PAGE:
As the occupants of the tour bus unloaded at the stage door, I arrived on my rusty, bone shaker of a bicycle. Consequently my huge 5x4 glass plate camera and a flash the size of a Bentley head lamp were strapped to my bike’s frame. Evans directive to me: "Photograph everyone on the bill. You never know who will become famous.” After photographing all the performers backstage, I was busy packing up my equipment as Don the Doorman said, “You better get off home, its really starting to snow” I was just about to leave when I stopped dead in my tracks by a voice with a heavy Liverpudlian Scouse accent from the stage. "Good evening ladies and gentlemen. Those of you who want to sing along can or clap your hands if you can’t do that just take off your shoes and socks and hum. Our first song is, "Love Me Do. A one a, one two three four” The incredible sound of a mouth organ intro and the first lyrics to the song, rooted to the spot. I hadn’t ever heard anything like it, I grabbed my camera and shot into the auditorium as four lads in matching black silk and mohair suits were singing, "Kansas City.” I took one photograph and stood there mesmerized. I’d been photographing pop groups for several months and they had all acted and sounded pretty much the same. This group was completely unique. Rather than just standing there singing, they shook their heads in time to the drummer’s back beat, moved about the stage, were completely animated and obviously having fun. They encouraged the audience to clap their hands over their heads, told silly jokes and the only half full theatre loved it. Until that moment audiences only applauded between songs, but now something new happened. Little fledgling screams emanated from some of the young girls sitting in the front row seats. The Beatles sang “Mr Postman” followed by “Twist and Shout,” before bowing in unison and walking offstage. The crowd went wild. Even mums, dads, aunts and uncles were on their feet shouting for more. The boys ran back onstage plugged in the guitars and performed “Please Please Me”. One month later that song, reached number one.
Before the song was over, I shot back stage. There was no need for passes in those days as I was usually the only photographer there. I found their dressing room which by day was a broom cupboard and knocked on the door. A shout from within said, "Yeah. What is it?” I explained I was with the local paper and had an idea for a photograph. The door opened and the lad who seemed to be the leader said again, “Yeah. What is it?” I pointed across the hall at the open elevator door and said “I want you all in the lift. The caption will be, “On The Way Up”. All he said was, “In the lift lads.” Flash Bang Wollop, the Bentley flash momentarily blinded the four Beatles. Rubbing their eyes they began spilling out of the lift. I yelled, ”STOP” and motioned for them to stay put. I had no idea who they were and I needed the names left to right. They all had a good laugh and spelled out their names. “What did you say your name was?” asked John Lennon. I told him, "Ian Wright.“ John said, “From now on you’re known to us as Wrighty, OK? Do us a favour will you? Can you send the photos and cuttins to my Auntie Mimi in Liverpool? She thinks were crap and won’t make it but she’s keepin a scrapbook anyway.” He wrote down the address on the back of the show’s flier; “Mimi Smith, The Mendips, Melove Avenue, Woolton, Liverpool.” As John wrote, I told him my mum was keeping a scrapbook of all my pictures that got put in the papers.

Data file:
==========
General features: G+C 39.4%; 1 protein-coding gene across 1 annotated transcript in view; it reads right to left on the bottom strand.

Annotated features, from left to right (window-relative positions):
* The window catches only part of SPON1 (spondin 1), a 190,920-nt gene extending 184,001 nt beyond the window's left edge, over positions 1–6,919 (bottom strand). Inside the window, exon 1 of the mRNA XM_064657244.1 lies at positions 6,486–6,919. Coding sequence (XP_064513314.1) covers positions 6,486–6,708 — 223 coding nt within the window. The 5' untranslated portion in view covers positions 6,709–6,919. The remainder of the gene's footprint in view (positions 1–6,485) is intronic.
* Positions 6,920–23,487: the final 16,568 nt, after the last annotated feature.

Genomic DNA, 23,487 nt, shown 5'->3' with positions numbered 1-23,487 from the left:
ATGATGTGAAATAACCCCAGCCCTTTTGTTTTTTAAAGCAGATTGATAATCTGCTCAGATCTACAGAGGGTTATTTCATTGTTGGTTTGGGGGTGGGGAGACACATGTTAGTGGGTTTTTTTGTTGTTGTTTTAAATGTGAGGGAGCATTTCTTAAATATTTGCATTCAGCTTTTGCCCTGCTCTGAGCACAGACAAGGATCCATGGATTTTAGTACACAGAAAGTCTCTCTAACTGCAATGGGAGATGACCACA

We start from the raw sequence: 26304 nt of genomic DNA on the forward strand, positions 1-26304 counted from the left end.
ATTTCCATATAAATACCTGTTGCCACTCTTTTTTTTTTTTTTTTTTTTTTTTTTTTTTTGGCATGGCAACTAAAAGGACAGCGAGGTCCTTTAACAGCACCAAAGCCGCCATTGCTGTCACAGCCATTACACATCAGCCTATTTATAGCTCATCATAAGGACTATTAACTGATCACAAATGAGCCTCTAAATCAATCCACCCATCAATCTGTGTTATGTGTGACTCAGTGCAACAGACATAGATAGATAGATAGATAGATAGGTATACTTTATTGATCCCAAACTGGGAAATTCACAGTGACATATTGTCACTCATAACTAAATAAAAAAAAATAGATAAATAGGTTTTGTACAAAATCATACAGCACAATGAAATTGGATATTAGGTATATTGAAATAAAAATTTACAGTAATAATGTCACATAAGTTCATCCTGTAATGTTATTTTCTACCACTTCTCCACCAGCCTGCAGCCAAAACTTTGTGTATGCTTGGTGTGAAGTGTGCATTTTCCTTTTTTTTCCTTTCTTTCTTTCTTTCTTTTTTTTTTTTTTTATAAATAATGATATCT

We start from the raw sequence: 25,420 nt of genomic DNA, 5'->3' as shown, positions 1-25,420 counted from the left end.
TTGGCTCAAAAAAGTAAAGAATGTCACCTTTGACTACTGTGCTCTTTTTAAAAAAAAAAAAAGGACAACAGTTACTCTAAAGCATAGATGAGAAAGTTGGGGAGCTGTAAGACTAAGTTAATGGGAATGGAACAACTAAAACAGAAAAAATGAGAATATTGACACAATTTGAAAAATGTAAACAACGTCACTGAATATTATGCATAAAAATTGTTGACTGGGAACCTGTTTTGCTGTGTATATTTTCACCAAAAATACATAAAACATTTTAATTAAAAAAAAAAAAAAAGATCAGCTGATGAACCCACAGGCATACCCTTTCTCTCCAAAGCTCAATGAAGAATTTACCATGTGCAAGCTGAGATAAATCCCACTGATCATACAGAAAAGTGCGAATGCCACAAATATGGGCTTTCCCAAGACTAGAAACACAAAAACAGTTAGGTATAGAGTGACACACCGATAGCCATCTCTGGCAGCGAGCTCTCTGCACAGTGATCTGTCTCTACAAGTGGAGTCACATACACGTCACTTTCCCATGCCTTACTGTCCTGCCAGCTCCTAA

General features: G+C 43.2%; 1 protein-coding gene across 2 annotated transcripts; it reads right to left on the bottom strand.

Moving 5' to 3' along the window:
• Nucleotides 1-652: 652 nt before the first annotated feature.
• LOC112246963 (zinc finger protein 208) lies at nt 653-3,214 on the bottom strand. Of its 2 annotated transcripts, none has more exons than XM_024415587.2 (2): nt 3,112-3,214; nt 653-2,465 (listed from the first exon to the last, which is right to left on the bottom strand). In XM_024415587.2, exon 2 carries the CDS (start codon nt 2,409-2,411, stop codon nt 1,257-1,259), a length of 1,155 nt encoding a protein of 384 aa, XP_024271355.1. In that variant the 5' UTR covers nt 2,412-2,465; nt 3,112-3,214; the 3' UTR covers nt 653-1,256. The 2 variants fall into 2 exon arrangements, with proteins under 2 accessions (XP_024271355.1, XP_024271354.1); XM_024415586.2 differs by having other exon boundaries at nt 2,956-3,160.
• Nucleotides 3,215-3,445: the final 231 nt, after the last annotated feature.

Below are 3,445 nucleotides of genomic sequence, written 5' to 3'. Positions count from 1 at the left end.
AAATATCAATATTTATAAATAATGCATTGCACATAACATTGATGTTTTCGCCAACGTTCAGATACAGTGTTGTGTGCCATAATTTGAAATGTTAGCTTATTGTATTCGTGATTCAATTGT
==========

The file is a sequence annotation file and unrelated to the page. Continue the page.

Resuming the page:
Whilst I had been out pedalling in the snow storm the cast of the Helen Shapiro Variety Show had finished their second show and loaded into the tour busses, hoping to catch a fish and chip shop still open. There were no pizza, curry or kebab houses in those days, no fast food restaurants or toilet facilities. Everything had to be done on the bus. As the bus with no heating left Sunderland that night, the windows were frozen on the inside. Tour manager Joe Collins, (Father of Joan and Jackie), had provided sandwiches, crisps and wooden crates full of beer. Those empty bottles would be used later to pee in. The performers started off sitting bolt upright in the seats wearing over coats, woolly hats, scarves and gloves. Some started a sing song, others read. Some played cards while others cuddled together to keep warm and tried to get some sleep. The back seats had been removed and a single bed installed exclusively for the star. By the time they reached the next destination the interior of the bus had a pervasive overpowering stench a combination of stale beer, cigarette smoke, piss, puke and deadly farts.